Stateful stream processing with Apache Flink(part 1): An introduction

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Apache Flink, a 4th generation Big Data processing framework provides robust stateful stream processing capabilities. So, in a few parts of the blogs, we will learn what is Stateful stream processing. And how we can use Flink to write a stateful streaming application.

What is stateful stream processing?

In general, stateful stream processing is an application design pattern for processing an unbounded stream of events. Stateful stream processing means a “State” is shared between events(stream entities). And therefore past events can influence the way the current events are processed.

Let’s try to understand it with a real-world scenario. Suppose we have a system that is responsible for generating a report. It comprising the total number of vehicles passed from a toll Plaza per hour/day. To achieve it, we will save the count of the vehicles passed from the toll plaza within one hour. That count will be used to accumulate it with the further next hour’s count to find the total number of vehicles passed from toll Plaza within 24 hours. Here we are saving or storing a count and it is nothing but the “State” of the application.

Might be it seems very simple, but in a distributed system it is very hard to achieve stateful stream processing. Stateful stream processing is much more difficult to scale up because we need different workers to share the state. Flink does provide ease of use, high efficiency, and high reliability for the state management in a distributed environment.

What is state in Flink?

In Flink, State is a Snapshot of an operator at any particular time, which remembers information about past input/events. And using it to influence the processing of future input. A state will know everything what is happened in the application till a particular point of time. A state can be stored and accesses in many different places including program variables, local files, or embedded, or external databases. A typical stateful streaming application in Flink looks like-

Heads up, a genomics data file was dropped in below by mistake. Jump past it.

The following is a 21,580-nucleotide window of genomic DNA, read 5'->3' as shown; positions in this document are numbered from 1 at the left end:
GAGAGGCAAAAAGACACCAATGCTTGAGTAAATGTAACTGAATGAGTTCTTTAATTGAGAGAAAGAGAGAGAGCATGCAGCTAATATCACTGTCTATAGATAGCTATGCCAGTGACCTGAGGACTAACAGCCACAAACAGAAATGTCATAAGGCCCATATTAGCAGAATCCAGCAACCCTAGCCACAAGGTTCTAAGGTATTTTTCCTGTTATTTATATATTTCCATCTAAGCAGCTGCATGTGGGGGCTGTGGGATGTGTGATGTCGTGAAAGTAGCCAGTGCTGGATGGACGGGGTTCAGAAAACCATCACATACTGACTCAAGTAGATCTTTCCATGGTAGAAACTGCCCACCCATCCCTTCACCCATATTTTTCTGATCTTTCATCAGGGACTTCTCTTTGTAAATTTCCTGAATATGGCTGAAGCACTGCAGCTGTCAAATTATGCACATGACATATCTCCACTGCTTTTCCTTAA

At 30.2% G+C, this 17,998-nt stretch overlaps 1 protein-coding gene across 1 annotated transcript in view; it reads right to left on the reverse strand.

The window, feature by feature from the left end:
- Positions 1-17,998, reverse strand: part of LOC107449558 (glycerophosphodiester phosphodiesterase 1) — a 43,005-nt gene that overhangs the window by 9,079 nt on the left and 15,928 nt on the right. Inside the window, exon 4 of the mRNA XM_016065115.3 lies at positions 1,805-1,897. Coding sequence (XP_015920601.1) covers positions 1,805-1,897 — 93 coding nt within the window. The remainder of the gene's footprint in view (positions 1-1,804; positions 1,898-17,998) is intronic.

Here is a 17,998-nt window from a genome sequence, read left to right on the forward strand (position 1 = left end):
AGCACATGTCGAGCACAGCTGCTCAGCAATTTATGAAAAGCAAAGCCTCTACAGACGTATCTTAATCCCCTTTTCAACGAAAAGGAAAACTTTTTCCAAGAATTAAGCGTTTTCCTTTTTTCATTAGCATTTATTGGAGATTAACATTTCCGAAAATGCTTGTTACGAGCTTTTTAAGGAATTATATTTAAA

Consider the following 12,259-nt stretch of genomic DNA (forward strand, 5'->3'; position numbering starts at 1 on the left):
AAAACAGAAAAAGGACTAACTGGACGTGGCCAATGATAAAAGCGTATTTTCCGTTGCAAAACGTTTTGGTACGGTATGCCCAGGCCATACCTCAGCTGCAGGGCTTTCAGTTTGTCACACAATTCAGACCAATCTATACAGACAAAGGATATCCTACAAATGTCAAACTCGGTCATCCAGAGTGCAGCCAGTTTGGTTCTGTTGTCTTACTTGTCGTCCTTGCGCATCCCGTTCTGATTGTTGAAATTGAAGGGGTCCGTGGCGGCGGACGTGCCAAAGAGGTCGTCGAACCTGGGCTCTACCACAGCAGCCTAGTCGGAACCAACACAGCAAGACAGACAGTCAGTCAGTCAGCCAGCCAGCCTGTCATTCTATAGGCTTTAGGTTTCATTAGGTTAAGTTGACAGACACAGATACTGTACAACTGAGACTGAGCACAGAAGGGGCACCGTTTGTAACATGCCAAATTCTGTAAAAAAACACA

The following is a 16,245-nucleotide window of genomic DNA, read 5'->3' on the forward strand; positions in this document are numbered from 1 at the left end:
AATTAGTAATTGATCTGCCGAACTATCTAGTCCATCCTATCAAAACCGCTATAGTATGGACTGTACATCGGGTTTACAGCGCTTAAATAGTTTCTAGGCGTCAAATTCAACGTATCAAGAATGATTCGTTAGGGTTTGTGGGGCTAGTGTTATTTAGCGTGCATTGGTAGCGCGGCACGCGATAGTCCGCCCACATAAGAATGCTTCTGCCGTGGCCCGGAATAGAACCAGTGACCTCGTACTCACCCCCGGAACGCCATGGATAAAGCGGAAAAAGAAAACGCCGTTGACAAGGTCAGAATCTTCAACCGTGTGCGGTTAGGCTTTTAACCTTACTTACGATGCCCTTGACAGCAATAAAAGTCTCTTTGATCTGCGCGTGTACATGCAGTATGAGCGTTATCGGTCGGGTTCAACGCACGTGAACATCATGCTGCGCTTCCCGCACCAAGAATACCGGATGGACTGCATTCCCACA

Since Flink is a distributed system, the local state needs to be protected against failures i.e., avoid data loss in case of an application or machine failure. Flink guarantees this by periodically writing a consistent checkpoint of the application state to a remote and durable storage.

  • To Search certain event patterns: In an application, we might search for certain event patterns that have happened so far. Since a state store sequence of events encountered so far, we can search for those pattern in a state.
  • To train a machine learning Model:  States are widely used as a building block in machine learning models. In machine learning, we will do several transformation iterations on a single dataset. We have an input dataset then we apply transformation 1 on it, then on a result of it apply transformation 2 and the same for n number of iterations. In this scenario of a machine learning model, the state will hold the current version of the model parameter.
  • To manage historic data: State can be used when historic data need to be managed. In that case, the state allows efficient access to the events that occurred in the past.
  • To achieve fault tolerance with check-pointing: States play an important role in Flink applications to recover from any kind of node failure. In case of any failure, if our system is fault-tolerant and we are saving the state of that application then we can restart processing exactly from the same check-pointing where the system got corrupted. We will discuss Flink’s check-pointing and fault tolerance mechanism in detail in another blog.
  • To re-scale the Jobs: Stateful stream processing is much more difficult to scale up. Because we need the different workers to share the state. But Flink supports scaling of a stateful application by redistributing the state to its worker machines.

Rescaling Stateful Stream Processing Jobs

Flink is a massively parallel distributed system. The same operator will run parallelly on different datasets on different machines of cluster. Now suppose we have to re-scale the jobs i.e., increasing the number of parallel operator instances in the job. Let’s try to understand this with an example- Suppose currently there are 3 instances of an operator running on different nodes. We want to scale it to 5 instances.

In Flink, re-scaling is done by redistributing the “state” to its worker machines. All of the previous 3 operator instances maintaining their state within them and the same is periodically saved in the persistence storage like HDFS or any other state backend(will discuss in another blog).

When we pass a re-scaling request then Flink will take the saved state from HDFS and then redistributing it to five instances.

So, this is all about the introduction part of the Stateful stream processing with Apache Flink. In the next part of this blog, we will cover different categories of state in Flink. We will use its various primitives in our Flink applications that give us access to the various type of state according to our use case.

Thanks for reading and stay tuned for the next part!!

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